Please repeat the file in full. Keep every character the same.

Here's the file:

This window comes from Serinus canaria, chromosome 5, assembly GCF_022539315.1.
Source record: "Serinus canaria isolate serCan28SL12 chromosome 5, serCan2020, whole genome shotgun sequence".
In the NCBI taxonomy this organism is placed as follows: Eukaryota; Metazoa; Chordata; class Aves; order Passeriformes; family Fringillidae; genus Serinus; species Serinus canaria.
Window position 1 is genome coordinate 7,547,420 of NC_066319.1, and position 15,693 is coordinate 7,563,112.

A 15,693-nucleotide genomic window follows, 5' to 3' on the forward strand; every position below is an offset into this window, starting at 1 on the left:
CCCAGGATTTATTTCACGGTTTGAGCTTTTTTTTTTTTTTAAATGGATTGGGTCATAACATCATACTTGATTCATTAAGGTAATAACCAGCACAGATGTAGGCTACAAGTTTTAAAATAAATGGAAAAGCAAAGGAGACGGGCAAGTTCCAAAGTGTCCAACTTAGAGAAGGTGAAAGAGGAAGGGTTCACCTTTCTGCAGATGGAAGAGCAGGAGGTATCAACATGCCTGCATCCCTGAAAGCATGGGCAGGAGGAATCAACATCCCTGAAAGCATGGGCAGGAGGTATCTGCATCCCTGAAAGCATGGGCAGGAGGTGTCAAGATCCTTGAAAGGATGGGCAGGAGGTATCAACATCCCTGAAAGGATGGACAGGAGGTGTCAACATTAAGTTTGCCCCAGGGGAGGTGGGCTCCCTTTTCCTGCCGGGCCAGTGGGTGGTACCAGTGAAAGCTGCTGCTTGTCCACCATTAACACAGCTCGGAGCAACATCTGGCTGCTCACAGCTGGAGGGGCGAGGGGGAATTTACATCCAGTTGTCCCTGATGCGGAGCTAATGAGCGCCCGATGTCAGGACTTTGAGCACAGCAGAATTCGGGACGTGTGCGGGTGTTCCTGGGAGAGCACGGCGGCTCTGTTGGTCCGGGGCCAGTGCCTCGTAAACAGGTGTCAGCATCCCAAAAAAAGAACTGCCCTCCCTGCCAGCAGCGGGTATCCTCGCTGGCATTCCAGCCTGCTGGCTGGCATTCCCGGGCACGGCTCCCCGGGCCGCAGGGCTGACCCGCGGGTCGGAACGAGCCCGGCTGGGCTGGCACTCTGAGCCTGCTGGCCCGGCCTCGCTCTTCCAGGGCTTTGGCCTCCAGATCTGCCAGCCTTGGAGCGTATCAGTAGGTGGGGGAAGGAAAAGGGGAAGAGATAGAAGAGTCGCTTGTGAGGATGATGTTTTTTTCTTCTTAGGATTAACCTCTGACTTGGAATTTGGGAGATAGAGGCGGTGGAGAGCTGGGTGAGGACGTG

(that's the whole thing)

This window comes from Serinus canaria, chromosome 5, assembly GCF_022539315.1.
Source record: "Serinus canaria isolate serCan28SL12 chromosome 5, serCan2020, whole genome shotgun sequence".
In the NCBI taxonomy this organism is placed as follows: Eukaryota; Metazoa; Chordata; class Aves; order Passeriformes; family Fringillidae; genus Serinus; species Serinus canaria.
Window position 1 is genome coordinate 7,547,420 of NC_066319.1, and position 15,693 is coordinate 7,563,112.

A 15,693-nucleotide genomic window follows, 5' to 3' on the forward strand; every position below is an offset into this window, starting at 1 on the left:
CCCAGGATTTATTTCACGGTTTGAGCTTTTTTTTTTTTTTAAATGGATTGGGTCATAACATCATACTTGATTCATTAAGGTAATAACCAGCACAGATGTAGGCTACAAGTTTTAAAATAAATGGAAAAGCAAAGGAGACGGGCAAGTTCCAAAGTGTCCAACTTAGAGAAGGTGAAAGAGGAAGGGTTCACCTTTCTGCAGATGGAAGAGCAGGAGGTATCAACATGCCTGCATCCCTGAAAGCATGGGCAGGAGGAATCAACATCCCTGAAAGCATGGGCAGGAGGTATCTGCATCCCTGAAAGCATGGGCAGGAGGTGTCAAGATCCTTGAAAGGATGGGCAGGAGGTATCAACATCCCTGAAAGGATGGACAGGAGGTGTCAACATTAAGTTTGCCCCAGGGGAGGTGGGCTCCCTTTTCCTGCCGGGCCAGTGGGTGGTACCAGTGAAAGCTGCTGCTTGTCCACCATTAACACAGCTCGGAGCAACATCTGGCTGCTCACAGCTGGAGGGGCGAGGGGGAATTTACATCCAGTTGTCCCTGATGCGGAGCTAATGAGCGCCCGATGTCAGGACTTTGAGCACAGCAGAATTCGGGACGTGTGCGGGTGTTCCTGGGAGAGCACGGCGGCTCTGTTGGTCCGGGGCCAGTGCCTCGTAAACAGGTGTCAGCATCCCAAAAAAAGAACTGCCCTCCCTGCCAGCAGCGGGTATCCTCGCTGGCATTCCAGCCTGCTGGCTGGCATTCCCGGGCACGGCTCCCCGGGCCGCAGGGCTGACCCGCGGGTCGGAACGAGCCCGGCTGGGCTGGCACTCTGAGCCTGCTGGCCCGGCCTCGCTCTTCCAGGGCTTTGGCCTCCAGATCTGCCAGCCTTGGAGCGTATCAGTAGGTGGGGGAAGGAAAAGGGGAAGAGATAGAAGAGTCGCTTGTGAGGATGATGTTTTTTTCTTCTTAGGATTAACCTCTGACTTGGAATTTGGGAGATAGAGGCGGTGGAGAGCTGGGTGAGGACGTG